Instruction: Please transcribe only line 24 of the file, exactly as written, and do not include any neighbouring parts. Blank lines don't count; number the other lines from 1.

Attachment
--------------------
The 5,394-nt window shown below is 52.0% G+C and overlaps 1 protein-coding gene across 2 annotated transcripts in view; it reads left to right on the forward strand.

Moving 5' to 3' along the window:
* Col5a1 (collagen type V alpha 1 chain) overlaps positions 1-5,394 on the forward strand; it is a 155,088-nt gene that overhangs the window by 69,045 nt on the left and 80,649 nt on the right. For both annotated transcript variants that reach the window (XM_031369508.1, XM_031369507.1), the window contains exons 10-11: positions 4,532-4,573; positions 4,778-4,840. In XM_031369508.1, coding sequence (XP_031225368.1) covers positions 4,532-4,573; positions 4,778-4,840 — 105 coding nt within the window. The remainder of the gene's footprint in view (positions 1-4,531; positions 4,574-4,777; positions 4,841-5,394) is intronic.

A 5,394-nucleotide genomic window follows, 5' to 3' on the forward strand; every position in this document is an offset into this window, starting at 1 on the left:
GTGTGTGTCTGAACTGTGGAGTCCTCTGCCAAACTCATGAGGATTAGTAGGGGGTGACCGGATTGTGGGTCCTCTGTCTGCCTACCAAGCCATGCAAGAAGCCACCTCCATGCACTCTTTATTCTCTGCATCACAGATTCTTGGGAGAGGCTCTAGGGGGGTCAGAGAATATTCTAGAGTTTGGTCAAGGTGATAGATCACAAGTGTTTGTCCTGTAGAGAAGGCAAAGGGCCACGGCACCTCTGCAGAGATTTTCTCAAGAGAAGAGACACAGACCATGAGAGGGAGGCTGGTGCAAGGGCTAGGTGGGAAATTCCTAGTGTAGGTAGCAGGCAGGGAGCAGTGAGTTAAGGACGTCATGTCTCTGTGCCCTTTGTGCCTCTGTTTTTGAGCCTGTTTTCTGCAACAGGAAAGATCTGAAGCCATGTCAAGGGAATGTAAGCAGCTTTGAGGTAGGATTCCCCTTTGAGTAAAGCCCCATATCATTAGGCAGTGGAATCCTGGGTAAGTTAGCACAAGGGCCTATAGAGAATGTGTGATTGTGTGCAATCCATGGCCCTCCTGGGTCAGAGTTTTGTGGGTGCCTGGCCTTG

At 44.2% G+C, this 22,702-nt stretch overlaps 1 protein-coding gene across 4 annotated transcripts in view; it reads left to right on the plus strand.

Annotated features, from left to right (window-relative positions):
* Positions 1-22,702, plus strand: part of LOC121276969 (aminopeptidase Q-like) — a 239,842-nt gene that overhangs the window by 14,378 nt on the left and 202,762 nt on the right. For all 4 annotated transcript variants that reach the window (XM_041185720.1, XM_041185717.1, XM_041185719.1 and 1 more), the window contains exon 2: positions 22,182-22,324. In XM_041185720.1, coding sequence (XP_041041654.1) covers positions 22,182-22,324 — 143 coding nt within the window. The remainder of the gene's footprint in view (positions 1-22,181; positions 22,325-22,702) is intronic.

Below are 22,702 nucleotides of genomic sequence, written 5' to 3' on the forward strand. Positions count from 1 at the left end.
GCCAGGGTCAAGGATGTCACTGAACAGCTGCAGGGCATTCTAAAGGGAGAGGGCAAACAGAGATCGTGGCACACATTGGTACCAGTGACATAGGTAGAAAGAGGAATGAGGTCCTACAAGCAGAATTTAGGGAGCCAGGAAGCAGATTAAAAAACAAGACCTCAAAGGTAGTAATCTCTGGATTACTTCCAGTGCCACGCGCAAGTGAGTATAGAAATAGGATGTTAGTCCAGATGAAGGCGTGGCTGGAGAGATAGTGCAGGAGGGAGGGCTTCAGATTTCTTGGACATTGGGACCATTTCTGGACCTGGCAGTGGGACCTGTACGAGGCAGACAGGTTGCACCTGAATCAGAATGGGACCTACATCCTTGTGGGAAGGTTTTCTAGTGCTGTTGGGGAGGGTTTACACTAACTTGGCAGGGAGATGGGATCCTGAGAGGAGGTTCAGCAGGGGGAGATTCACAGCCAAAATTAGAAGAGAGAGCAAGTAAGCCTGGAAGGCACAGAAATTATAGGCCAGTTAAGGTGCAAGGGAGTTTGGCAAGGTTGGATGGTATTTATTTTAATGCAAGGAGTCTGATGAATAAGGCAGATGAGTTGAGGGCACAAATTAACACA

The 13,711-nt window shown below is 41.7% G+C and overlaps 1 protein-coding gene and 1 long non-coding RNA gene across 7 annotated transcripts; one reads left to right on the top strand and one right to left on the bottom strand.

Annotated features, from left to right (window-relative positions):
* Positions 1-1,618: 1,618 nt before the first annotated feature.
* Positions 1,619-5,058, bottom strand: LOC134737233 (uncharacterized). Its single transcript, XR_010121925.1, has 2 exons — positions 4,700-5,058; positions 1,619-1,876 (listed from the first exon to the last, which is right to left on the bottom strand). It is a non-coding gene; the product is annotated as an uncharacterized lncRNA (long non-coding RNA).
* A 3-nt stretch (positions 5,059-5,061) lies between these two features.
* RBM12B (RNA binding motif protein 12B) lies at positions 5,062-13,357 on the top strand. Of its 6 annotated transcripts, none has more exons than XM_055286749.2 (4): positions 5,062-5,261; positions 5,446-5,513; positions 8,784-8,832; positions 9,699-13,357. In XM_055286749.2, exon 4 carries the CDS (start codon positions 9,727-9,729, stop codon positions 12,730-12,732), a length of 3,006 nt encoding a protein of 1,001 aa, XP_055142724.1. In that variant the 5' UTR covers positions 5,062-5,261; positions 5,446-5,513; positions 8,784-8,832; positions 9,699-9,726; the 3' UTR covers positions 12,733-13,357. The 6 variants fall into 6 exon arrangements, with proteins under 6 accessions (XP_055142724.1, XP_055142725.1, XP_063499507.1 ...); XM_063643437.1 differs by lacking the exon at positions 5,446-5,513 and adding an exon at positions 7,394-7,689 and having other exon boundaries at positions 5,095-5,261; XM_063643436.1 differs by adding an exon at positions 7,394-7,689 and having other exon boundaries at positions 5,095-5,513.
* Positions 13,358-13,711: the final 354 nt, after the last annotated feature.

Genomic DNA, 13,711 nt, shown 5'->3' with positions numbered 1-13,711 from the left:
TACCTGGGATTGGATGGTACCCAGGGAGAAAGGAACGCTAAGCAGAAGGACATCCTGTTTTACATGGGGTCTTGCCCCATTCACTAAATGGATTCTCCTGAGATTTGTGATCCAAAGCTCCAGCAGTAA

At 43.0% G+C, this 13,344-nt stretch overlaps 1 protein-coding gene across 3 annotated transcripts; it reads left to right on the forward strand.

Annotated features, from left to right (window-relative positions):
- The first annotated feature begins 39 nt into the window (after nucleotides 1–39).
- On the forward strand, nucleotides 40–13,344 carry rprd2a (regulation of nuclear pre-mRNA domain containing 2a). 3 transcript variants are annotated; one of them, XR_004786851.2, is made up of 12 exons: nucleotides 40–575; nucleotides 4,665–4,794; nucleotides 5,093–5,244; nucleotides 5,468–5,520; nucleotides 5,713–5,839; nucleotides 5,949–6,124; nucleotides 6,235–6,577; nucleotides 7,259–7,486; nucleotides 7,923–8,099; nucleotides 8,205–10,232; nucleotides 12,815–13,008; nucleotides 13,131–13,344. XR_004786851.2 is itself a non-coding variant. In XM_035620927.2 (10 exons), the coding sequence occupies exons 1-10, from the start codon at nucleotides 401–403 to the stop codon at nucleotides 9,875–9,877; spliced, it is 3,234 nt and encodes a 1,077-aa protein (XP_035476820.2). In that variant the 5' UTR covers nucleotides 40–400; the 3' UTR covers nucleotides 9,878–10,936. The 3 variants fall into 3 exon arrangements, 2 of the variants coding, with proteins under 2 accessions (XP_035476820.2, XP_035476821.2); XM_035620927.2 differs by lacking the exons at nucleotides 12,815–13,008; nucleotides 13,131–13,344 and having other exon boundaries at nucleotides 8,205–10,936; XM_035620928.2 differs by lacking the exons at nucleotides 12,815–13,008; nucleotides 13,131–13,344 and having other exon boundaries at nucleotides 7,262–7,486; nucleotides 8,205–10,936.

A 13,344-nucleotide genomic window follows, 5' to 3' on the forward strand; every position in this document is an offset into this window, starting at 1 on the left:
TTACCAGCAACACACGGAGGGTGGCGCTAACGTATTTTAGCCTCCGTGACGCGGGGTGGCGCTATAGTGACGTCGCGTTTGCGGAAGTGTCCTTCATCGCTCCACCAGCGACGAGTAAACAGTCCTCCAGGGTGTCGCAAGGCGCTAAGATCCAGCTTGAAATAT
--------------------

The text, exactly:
A 13,344-nucleotide genomic window follows, 5' to 3' on the forward strand; every position in this document is an offset into this window, starting at 1 on the left: